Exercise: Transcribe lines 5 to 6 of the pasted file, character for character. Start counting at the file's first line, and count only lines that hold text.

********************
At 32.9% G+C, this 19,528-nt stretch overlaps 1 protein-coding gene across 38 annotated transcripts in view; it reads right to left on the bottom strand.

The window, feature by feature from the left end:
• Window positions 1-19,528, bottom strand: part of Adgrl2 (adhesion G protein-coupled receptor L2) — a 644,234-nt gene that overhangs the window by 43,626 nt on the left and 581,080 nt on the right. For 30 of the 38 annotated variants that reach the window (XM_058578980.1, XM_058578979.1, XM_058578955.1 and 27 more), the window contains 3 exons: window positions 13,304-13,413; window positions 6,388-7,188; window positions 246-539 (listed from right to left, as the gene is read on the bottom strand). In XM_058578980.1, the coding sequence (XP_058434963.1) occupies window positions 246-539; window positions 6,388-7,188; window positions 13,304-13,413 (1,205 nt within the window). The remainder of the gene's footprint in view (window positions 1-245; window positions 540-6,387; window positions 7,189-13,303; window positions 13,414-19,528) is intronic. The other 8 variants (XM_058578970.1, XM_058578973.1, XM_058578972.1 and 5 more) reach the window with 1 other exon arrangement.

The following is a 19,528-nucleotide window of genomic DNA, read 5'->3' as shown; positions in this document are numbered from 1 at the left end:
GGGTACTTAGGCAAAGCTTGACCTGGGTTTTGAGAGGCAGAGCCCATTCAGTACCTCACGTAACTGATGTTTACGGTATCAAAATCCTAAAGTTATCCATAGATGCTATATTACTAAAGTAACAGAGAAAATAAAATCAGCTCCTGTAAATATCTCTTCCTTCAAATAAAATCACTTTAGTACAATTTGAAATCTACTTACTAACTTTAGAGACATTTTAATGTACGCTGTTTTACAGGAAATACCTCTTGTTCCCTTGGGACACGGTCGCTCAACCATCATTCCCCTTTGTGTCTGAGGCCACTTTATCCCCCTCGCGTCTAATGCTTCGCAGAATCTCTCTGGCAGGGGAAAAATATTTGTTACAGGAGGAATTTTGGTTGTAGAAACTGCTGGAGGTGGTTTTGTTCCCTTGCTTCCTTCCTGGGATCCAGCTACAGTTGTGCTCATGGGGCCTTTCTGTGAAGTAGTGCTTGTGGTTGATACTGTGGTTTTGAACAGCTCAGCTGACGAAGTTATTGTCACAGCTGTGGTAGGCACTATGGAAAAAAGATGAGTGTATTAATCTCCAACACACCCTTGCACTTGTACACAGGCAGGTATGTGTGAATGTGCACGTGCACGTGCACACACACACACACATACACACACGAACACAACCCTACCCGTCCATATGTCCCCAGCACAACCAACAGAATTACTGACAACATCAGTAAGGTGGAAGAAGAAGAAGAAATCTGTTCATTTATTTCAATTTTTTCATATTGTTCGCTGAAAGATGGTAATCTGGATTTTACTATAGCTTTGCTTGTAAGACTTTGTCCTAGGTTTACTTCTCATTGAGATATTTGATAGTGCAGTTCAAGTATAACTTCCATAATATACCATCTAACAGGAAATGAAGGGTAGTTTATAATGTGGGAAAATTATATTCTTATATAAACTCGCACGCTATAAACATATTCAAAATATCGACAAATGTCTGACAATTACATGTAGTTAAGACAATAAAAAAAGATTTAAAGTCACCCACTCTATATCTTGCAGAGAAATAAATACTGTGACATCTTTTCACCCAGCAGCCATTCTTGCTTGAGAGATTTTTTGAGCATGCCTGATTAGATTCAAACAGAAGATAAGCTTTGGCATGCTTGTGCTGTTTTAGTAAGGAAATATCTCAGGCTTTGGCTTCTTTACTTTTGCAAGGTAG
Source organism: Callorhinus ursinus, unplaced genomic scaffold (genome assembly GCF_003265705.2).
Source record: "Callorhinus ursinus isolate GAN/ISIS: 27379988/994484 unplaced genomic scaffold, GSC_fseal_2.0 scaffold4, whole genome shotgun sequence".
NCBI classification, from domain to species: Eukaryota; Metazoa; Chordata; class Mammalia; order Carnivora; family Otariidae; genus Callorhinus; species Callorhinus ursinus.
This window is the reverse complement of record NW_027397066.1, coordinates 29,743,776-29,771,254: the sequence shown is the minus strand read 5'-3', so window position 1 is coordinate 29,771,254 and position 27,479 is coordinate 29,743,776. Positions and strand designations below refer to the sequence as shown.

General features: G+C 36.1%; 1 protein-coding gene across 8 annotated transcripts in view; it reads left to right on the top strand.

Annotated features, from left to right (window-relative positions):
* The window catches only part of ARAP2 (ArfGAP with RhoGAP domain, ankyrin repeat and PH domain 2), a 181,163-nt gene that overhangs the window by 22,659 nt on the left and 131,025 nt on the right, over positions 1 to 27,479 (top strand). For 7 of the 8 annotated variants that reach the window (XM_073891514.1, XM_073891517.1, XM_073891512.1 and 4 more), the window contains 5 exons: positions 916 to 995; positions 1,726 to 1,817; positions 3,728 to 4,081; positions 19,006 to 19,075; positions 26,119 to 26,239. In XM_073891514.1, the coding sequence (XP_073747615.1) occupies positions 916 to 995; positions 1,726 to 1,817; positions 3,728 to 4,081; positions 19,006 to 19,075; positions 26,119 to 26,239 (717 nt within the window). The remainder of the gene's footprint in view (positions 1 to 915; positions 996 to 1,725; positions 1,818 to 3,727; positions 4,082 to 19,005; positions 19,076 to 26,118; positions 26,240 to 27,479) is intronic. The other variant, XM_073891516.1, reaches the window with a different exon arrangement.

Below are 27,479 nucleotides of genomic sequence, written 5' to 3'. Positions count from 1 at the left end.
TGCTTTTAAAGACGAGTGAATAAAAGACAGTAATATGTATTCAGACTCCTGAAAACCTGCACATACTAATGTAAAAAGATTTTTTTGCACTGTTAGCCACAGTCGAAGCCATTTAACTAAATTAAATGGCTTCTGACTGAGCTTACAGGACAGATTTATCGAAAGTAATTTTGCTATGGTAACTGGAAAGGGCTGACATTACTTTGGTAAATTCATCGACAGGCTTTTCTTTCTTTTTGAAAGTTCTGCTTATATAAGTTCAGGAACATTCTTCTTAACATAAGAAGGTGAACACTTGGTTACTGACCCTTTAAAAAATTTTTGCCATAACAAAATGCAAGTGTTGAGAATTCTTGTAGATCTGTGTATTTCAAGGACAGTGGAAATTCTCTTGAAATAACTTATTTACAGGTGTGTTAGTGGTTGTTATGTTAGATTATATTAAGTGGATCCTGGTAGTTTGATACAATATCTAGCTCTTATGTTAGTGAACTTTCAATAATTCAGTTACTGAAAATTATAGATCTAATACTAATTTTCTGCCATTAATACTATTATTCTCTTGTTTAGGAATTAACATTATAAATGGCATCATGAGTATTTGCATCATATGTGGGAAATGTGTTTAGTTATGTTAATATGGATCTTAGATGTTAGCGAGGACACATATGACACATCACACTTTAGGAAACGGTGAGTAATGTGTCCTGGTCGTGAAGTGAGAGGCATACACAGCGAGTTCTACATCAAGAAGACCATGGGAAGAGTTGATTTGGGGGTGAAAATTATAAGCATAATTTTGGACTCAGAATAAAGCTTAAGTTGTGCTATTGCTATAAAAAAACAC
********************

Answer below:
GGGTACTTAGGCAAAGCTTGACCTGGGTTTTGAGAGGCAGAGCCCATTCAGTACCTCACGTAACTGATGTTTACGGTATCAAAATCCTAAAGTTATCCATAGATGCTATATTACTAAAGTAACAGAGAAAATAAAATCAGCTCCTGTAAATATCTCTTCCTTCAAATAAAATCACTTTAGTACAATTTGAAATCTACTTACTAACTTTAGAGACATTTTAATGTACGCTGTTTTACAGGAAATACCTCTTGTTCCCTTGGGACACGGTCGCTCAACCATCATTCCCCTTTGTGTCTGAGGCCACTTTATCCCCCTCGCGTCTAATGCTTCGCAGAATCTCTCTGGCAGGGGAAAAATATTTGTTACAGGAGGAATTTTGGTTGTAGAAACTGCTGGAGGTGGTTTTGTTCCCTTGCTTCCTTCCTGGGATCCAGCTACAGTTGTGCTCATGGGGCCTTTCTGTGAAGTAGTGCTTGTGGTTGATACTGTGGTTTTGAACAGCTCAGCTGACGAAGTTATTGTCACAGCTGTGGTAGGCACTATGGAAAAAAGATGAGTGTATTAATCTCCAACACACCCTTGCACTTGTACACAGGCAGGTATGTGTGAATGTGCACGTGCACGTGCACACACACACACACATACACACACGAACACAACCCTACCCGTCCATATGTCCCCAGCACAACCAACAGAATTACTGACAACATCAGTAAGGTGGAAGAAGAAGAAGAAATCTGTTCATTTATTTCAATTTTTTCATATTGTTCGCTGAAAGATGGTAATCTGGATTTTACTATAGCTTTGCTTGTAAGACTTTGTCCTAGGTTTACTTCTCATTGAGATATTTGATAGTGCAGTTCAAGTATAACTTCCATAATATACCATCTAACAGGAAATGAAGGGTAGTTTATAATGTGGGAAAATTATATTCTTATATAAACTCGCACGCTATAAACATATTCAAAATATCGACAAATGTCTGACAATTACATGTAGTTAAGACAATAAAAAAAGATTTAAAGTCACCCACTCTATATCTTGCAGAGAAATAAATACTGTGACATCTTTTCACCCAGCAGCCATTCTTGCTTGAGAGATTTTTTGAGCATGCCTGATTAGATTCAAACAGAAGATAAGCTTTGGCATGCTTGTGCTGTTTTAGTAAGGAAATATCTCAGGCTTTGGCTTCTTTACTTTTGCAAGGTAG
Source organism: Callorhinus ursinus, unplaced genomic scaffold (genome assembly GCF_003265705.2).